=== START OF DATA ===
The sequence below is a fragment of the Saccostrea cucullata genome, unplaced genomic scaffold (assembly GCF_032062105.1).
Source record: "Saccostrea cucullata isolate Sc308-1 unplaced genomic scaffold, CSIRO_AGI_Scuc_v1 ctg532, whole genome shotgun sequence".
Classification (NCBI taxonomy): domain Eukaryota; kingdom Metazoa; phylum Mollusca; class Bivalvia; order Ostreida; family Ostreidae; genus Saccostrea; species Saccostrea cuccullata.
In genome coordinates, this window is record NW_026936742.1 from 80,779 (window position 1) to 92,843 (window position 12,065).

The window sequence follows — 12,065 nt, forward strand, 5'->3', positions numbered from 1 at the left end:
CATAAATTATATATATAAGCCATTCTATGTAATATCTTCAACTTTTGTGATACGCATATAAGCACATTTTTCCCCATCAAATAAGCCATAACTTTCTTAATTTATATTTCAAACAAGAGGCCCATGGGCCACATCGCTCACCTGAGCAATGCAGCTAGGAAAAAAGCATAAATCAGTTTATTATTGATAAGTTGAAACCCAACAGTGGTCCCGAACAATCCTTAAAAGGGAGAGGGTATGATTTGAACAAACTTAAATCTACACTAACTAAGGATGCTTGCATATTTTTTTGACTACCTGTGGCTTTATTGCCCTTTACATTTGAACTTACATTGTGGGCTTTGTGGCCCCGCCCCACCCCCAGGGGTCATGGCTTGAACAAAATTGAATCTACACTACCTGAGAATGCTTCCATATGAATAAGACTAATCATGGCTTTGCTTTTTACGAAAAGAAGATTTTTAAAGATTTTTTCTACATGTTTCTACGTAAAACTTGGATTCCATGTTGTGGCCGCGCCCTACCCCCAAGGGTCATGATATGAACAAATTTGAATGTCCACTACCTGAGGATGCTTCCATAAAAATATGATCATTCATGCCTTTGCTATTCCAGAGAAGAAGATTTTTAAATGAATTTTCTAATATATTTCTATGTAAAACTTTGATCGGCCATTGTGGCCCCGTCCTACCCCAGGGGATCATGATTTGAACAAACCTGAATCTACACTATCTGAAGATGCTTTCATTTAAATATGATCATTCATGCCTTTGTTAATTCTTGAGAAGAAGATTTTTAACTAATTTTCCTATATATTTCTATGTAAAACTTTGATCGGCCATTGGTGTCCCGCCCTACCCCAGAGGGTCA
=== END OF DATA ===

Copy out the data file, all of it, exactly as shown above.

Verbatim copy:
The sequence below is a fragment of the Saccostrea cucullata genome, unplaced genomic scaffold (assembly GCF_032062105.1).
Source record: "Saccostrea cucullata isolate Sc308-1 unplaced genomic scaffold, CSIRO_AGI_Scuc_v1 ctg532, whole genome shotgun sequence".
Classification (NCBI taxonomy): domain Eukaryota; kingdom Metazoa; phylum Mollusca; class Bivalvia; order Ostreida; family Ostreidae; genus Saccostrea; species Saccostrea cuccullata.
In genome coordinates, this window is record NW_026936742.1 from 80,779 (window position 1) to 92,843 (window position 12,065).

The window sequence follows — 12,065 nt, forward strand, 5'->3', positions numbered from 1 at the left end:
CATAAATTATATATATAAGCCATTCTATGTAATATCTTCAACTTTTGTGATACGCATATAAGCACATTTTTCCCCATCAAATAAGCCATAACTTTCTTAATTTATATTTCAAACAAGAGGCCCATGGGCCACATCGCTCACCTGAGCAATGCAGCTAGGAAAAAAGCATAAATCAGTTTATTATTGATAAGTTGAAACCCAACAGTGGTCCCGAACAATCCTTAAAAGGGAGAGGGTATGATTTGAACAAACTTAAATCTACACTAACTAAGGATGCTTGCATATTTTTTTGACTACCTGTGGCTTTATTGCCCTTTACATTTGAACTTACATTGTGGGCTTTGTGGCCCCGCCCCACCCCCAGGGGTCATGGCTTGAACAAAATTGAATCTACACTACCTGAGAATGCTTCCATATGAATAAGACTAATCATGGCTTTGCTTTTTACGAAAAGAAGATTTTTAAAGATTTTTTCTACATGTTTCTACGTAAAACTTGGATTCCATGTTGTGGCCGCGCCCTACCCCCAAGGGTCATGATATGAACAAATTTGAATGTCCACTACCTGAGGATGCTTCCATAAAAATATGATCATTCATGCCTTTGCTATTCCAGAGAAGAAGATTTTTAAATGAATTTTCTAATATATTTCTATGTAAAACTTTGATCGGCCATTGTGGCCCCGTCCTACCCCAGGGGATCATGATTTGAACAAACCTGAATCTACACTATCTGAAGATGCTTTCATTTAAATATGATCATTCATGCCTTTGTTAATTCTTGAGAAGAAGATTTTTAACTAATTTTCCTATATATTTCTATGTAAAACTTTGATCGGCCATTGGTGTCCCGCCCTACCCCAGAGGGTCA